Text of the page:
So I’ve returned from my annual self-imposed exile from civilization. Did I miss anything?
Actually, even in the middle of the woods in the remotest regions of the Blue Ridge mountains one still can’t escape fully, as I had excellent reception on my iPhone (thanks, AT&T) to keep up with the “real” world while I was communing with nature. I heard and read all about the Washington Capitals four-game losing streak, the benching of Alexander Semin, and the subsequent home win Monday night, thanks all to a stray red balloon, I gathered.
By now, every Caps fan has tired of the story: supremely talented — yet maddeningly casual — winger falls out of favor yet again due to selfish and lackadaisical play. The slump, and string of offensive zone stick fouls, prompts cries of “Trade the bum!” or “The Caps will never win with him.” Only this time, the Semin saga has apparently entered new territory. Caps coach Bruce Boudreau (with apparent blessing from upstairs) benched Semin for Monday’s night’s streak-breaking win against Phoenix — only the second time in his career and first since his rookie season he’s been a healthy scratch.
Coincidence the Caps won without him?
Almost assuredly. The Caps gave up two shorthanded goals to spot the Coyotes to a two-goal lead, but after Matt Hendricks’ scuffle — and pointed words to his bench on the way to the dressing room — Washington found that extra gear that has been missing for the last two weeks and buried a road-weary opponent.
But Semin played no part in the win. Or did he? Indirectly, by assigning Semin to a seat in the press box for the first time since his rookie season, Boudreau put the rest of his team on notice. He’s now set the precedent. But Boudreau surely must be feeling the heat himself. After winning the first seven games of the season, the Caps have gone a miserable 4-7-1 since. He’s already resorted to a bag skate the day after a road loss and benching one of his most talented players.
What other possible tricks could Boudreau have up his sleeve should he need to send a message to a player? Banishment to the AHL for an established veteran could be a possibility, but that would carry a pretty heavy price both in terms of roster talent and cap considerations. Of everyone that’s frustrated about the Caps’ struggles the past month, Boudreau most of all must be the most frustrated. He has the most to gain — or lose — in the whole equation.
We would be remiss if we failed to mention the fact that his best player, the one with the 11-year contract and national endorsement contracts, is tied for 57th in the league in scoring and is a cool minus-5 thus far while averaging fewer minutes per game than he has his entire career. What can you do when your best player doesn’t play like it? Take more minutes away? Put him on the third line? Take away power play time?
Sounds like measures only a coach grasping to keep his job would take.
If Ovechkin won’t — or more scary — can’t play up to his previous talent level, Boudreau might not have any real options anyway. If he can’t find a way to coax more out of his star player, and he’s already tried him on right wing and all over the ice on the power play, the Caps won’t be playing for anything meaningful this spring. How do you discipline a guy who has his own wax figure at Madame Tussauds? Would stripping his captaincy motivate or alienate? And have we gotten that far?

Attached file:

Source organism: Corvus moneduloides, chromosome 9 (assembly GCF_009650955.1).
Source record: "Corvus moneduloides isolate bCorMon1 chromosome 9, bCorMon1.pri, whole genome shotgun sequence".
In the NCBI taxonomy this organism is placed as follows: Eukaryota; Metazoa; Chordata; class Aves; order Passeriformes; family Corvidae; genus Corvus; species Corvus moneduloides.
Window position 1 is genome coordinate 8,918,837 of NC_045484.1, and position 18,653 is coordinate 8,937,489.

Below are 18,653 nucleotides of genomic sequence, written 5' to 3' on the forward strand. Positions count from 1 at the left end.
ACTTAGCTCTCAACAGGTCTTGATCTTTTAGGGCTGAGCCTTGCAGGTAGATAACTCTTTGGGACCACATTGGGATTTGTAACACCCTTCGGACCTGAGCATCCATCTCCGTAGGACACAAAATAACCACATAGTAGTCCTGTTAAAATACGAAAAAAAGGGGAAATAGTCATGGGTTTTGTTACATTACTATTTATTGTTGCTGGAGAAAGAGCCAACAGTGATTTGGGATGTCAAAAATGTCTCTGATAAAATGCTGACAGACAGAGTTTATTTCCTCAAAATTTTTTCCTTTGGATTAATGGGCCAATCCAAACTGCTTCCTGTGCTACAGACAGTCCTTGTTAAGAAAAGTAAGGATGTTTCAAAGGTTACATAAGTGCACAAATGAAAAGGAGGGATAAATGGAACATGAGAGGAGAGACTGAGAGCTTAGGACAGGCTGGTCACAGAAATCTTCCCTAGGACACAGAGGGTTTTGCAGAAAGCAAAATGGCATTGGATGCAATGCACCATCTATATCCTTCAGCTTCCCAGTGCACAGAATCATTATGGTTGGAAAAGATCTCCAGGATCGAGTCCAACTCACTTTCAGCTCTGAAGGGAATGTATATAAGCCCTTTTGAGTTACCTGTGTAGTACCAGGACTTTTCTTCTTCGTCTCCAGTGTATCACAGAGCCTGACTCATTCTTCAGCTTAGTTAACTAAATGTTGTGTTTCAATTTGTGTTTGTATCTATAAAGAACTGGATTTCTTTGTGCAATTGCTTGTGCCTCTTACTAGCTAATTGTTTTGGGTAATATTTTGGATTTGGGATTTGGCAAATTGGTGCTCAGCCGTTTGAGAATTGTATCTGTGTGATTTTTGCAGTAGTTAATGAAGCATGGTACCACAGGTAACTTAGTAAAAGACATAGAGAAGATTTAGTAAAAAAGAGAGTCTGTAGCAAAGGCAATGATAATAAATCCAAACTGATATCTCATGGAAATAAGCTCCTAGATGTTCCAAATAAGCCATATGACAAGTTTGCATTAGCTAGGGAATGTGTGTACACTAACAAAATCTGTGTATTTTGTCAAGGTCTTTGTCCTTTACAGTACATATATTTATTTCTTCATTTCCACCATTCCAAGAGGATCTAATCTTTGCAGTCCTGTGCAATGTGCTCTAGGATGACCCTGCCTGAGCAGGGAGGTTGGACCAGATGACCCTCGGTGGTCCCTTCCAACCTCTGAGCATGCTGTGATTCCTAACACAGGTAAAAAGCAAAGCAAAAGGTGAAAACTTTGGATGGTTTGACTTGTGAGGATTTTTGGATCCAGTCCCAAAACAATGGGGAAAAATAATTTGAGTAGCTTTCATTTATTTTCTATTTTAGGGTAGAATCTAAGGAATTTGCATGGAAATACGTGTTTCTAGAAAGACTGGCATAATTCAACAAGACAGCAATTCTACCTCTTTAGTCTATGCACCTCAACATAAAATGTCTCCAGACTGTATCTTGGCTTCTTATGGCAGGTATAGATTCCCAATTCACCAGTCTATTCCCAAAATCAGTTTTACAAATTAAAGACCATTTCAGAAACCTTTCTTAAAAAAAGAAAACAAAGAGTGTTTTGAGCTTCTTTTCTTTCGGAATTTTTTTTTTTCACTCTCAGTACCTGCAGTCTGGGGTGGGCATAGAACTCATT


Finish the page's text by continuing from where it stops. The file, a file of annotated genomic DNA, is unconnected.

Including Monday’s win, the Caps host six out of seven games at the friendly confines of Verizon Center. It’s entirely possible Monday’s win spurs the Caps to a health and lengthy winning stretch. But even then, when Semin’s name was posted on the HD scoreboard prior to the game against the Coyotes, cheers were heard throughout the barn. Maybe the “Phone Booth” denizens are starting to protect themselves with a hard outer shell of sarcasm.
The Caps have played the last several seasons with very lofty expectations, from themselves, the organization, the media and the fan base. Over those seasons, the idea of accountability has been a nebulous concept. Long described as a “player’s coach”, Boudreau’s newly found hard-assery may be a case of too little, too late. It also may be the case that he simply isn’t the type to carry off that type of team discipline.
We were told in the off-season and pre-season this team would be different. We were told that the veterans acquired, along with those already assembled (and given lucrative, long-term contracts) were those of the highest mettle, that leadership would not be a problem on this team. The team reportedly had a closed-door player’s only meeting Sunday before practice. But the Caps have always talked a good game. They’ve had varied success though, with ultimate disappointment, when it’s come time to put up or shut up.
Some of my electronic media brethren have long been vocal about their displeasure with the “country club” atmosphere that has surrounded this franchise, longing for more snarl and discipline from the Caps’ taskmasters. The bag skate and benching of Semin were Boudreau’s first real attempt at establishing a “Maginot Line” between himself and his players.
The real military strategy, employed by the French after being overrun in World War I, was lauded as an ingenious plan to thwart a direct attack by Nazi Germany in World War II. But in the end, the German military circumvented the defensive line, marched through Austria, flanked the Maginot Line and took France in mere days. What once provided hope only succeeded in failing miserably.
All of Caps Nation hopes Boudreau’s tactics do not end similarly.